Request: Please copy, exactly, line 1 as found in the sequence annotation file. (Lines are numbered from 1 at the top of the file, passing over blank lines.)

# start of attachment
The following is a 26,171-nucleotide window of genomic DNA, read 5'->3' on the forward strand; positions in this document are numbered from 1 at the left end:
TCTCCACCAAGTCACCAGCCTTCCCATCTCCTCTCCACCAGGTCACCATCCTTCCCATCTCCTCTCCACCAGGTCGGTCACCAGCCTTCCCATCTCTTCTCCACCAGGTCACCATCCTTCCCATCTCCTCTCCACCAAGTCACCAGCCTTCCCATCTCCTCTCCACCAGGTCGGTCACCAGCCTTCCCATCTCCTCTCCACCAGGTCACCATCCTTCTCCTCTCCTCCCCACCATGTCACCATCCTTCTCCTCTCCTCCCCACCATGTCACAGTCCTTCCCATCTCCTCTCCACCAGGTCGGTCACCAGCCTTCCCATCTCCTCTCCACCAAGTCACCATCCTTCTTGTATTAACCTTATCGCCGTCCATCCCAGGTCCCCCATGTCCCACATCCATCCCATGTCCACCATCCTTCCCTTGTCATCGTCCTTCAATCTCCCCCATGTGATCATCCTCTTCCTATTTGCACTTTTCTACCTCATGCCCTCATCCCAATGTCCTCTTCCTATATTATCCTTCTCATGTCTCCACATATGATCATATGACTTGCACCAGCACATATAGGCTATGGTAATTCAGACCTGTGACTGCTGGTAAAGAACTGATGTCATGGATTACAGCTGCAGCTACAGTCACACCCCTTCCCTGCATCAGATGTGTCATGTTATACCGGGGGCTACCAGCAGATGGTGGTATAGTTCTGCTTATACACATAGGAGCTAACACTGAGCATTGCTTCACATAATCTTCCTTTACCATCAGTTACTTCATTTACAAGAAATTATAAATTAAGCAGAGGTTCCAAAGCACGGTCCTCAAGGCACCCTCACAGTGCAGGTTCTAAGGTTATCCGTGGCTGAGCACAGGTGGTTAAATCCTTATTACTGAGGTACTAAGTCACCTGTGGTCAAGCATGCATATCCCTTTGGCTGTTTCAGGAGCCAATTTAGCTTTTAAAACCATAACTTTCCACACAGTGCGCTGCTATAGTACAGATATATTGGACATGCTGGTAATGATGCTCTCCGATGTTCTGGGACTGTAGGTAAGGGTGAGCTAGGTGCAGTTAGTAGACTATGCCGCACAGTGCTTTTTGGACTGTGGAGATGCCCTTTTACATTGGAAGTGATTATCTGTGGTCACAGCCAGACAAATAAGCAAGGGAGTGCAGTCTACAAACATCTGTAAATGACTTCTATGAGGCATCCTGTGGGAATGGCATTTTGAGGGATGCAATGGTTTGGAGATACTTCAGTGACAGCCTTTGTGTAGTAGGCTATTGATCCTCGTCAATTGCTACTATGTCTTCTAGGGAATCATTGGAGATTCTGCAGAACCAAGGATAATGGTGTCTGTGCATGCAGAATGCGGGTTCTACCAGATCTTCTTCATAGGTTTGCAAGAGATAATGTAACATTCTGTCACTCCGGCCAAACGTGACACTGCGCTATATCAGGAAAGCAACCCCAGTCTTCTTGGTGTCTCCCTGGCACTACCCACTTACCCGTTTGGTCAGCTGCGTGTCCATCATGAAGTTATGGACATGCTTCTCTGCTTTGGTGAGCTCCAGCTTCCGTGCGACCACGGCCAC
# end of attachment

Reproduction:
The following is a 26,171-nucleotide window of genomic DNA, read 5'->3' on the forward strand; positions in this document are numbered from 1 at the left end: